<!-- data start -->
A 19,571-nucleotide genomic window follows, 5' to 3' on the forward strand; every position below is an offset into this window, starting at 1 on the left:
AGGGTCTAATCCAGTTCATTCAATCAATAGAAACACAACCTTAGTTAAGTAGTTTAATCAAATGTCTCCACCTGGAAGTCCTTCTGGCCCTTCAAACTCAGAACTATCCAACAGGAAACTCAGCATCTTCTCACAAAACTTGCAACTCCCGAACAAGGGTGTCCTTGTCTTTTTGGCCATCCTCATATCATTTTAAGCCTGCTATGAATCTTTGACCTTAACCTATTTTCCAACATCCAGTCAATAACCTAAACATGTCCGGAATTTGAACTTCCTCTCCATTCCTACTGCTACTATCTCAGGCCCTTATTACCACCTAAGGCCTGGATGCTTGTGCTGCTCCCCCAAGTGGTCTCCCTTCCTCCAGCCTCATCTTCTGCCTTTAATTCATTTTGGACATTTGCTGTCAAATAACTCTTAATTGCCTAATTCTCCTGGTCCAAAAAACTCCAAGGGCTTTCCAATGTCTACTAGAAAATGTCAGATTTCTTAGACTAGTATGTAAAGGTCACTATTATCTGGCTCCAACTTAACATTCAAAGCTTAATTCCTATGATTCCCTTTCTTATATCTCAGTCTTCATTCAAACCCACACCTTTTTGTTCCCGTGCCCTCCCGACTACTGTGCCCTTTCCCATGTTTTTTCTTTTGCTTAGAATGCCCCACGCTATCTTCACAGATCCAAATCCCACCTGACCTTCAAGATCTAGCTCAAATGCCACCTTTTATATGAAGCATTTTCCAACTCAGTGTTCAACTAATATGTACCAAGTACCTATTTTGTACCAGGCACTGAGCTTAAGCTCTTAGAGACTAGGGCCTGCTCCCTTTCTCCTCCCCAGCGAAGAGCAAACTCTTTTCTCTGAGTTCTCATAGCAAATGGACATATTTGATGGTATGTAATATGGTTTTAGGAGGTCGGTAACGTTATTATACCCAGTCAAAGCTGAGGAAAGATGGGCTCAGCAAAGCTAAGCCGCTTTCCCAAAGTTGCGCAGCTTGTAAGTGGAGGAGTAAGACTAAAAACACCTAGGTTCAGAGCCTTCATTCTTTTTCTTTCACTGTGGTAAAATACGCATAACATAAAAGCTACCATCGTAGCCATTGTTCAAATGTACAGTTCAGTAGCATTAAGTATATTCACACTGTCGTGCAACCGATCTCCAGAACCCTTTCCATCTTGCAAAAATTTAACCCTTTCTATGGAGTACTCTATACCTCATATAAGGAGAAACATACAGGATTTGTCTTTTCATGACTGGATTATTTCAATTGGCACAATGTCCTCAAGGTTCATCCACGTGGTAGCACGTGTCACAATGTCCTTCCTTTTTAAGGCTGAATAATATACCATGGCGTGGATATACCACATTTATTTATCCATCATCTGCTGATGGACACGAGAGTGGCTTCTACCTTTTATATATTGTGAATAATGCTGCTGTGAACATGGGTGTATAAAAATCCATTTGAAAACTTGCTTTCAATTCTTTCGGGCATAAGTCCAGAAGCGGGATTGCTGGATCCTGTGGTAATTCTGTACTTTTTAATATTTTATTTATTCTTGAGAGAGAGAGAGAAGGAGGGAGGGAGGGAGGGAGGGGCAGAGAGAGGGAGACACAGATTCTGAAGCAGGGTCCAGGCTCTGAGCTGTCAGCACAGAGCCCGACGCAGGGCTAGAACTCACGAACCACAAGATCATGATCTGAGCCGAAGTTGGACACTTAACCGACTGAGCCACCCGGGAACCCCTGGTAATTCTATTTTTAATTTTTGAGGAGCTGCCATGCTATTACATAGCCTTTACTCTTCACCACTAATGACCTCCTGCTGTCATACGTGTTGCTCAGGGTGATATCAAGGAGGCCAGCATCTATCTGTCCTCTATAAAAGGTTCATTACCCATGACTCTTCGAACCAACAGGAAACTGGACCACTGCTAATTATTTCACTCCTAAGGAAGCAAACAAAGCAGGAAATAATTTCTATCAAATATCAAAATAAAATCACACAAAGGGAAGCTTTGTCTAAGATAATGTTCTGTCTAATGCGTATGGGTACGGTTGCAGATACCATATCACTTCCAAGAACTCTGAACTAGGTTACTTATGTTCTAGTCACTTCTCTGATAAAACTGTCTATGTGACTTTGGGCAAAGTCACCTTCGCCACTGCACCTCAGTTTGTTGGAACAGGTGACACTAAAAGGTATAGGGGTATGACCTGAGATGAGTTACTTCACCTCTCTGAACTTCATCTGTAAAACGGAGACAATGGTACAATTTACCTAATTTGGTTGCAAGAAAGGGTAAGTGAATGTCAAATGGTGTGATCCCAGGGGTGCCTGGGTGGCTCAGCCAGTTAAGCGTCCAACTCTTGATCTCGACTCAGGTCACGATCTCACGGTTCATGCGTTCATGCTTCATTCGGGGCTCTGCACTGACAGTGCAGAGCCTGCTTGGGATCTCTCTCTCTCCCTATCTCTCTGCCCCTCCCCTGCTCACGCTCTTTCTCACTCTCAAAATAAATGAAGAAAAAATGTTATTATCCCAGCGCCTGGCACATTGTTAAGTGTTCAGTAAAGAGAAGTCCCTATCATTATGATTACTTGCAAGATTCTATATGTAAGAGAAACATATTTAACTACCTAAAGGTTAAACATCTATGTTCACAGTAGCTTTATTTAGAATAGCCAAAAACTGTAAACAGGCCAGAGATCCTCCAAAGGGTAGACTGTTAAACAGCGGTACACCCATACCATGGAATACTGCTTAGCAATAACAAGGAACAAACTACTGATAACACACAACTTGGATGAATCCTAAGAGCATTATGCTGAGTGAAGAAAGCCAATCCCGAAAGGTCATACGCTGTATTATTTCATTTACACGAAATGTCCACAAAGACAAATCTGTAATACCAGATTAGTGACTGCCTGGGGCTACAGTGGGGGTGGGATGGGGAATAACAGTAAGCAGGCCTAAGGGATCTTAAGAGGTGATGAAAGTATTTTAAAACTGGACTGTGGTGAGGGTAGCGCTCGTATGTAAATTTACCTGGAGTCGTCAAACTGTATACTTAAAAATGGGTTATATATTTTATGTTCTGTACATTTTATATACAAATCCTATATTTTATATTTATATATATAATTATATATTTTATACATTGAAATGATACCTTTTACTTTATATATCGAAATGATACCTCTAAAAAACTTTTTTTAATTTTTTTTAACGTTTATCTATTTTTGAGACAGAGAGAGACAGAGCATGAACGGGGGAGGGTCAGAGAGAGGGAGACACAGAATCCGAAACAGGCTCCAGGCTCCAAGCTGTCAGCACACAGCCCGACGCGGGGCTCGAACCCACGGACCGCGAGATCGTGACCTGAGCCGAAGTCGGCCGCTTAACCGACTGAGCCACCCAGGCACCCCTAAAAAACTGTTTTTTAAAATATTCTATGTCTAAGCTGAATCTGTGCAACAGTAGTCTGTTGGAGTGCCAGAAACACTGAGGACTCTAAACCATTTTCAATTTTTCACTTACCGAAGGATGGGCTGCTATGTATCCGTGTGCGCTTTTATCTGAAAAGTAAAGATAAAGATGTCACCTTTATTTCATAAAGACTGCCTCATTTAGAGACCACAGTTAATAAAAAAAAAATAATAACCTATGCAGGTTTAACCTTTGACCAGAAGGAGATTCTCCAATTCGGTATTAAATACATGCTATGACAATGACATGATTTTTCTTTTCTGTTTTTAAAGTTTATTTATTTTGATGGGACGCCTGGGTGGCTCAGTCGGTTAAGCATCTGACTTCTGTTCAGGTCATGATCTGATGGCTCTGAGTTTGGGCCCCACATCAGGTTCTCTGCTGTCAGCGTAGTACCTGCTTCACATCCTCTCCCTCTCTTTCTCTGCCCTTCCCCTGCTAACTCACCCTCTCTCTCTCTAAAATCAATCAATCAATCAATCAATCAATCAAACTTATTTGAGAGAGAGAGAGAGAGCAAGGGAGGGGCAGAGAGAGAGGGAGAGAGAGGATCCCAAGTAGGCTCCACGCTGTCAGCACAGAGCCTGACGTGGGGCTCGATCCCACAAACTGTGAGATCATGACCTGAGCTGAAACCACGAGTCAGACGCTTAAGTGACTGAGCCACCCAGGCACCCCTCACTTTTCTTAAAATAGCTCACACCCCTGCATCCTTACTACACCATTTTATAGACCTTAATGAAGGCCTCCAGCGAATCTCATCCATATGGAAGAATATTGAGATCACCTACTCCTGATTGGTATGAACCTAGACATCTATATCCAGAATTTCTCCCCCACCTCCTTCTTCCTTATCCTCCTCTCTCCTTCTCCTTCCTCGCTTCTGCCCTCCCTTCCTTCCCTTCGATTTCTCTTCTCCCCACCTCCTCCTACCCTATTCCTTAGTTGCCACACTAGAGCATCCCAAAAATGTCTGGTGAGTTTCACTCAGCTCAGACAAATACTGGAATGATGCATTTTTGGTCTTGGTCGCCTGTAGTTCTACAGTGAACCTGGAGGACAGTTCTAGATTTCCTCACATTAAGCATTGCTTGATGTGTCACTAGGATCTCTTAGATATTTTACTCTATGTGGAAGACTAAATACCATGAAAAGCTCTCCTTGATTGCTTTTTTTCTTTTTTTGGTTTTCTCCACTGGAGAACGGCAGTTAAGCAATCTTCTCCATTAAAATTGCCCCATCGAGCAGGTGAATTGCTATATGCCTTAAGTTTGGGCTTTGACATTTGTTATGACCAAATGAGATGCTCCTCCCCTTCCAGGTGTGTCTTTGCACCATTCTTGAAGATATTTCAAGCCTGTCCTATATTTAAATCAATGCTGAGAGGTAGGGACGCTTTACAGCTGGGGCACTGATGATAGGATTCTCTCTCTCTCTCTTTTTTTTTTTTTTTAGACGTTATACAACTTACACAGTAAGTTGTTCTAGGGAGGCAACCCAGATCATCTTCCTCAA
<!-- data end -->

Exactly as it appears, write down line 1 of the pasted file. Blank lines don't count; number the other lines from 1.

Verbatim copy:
A 19,571-nucleotide genomic window follows, 5' to 3' on the forward strand; every position below is an offset into this window, starting at 1 on the left: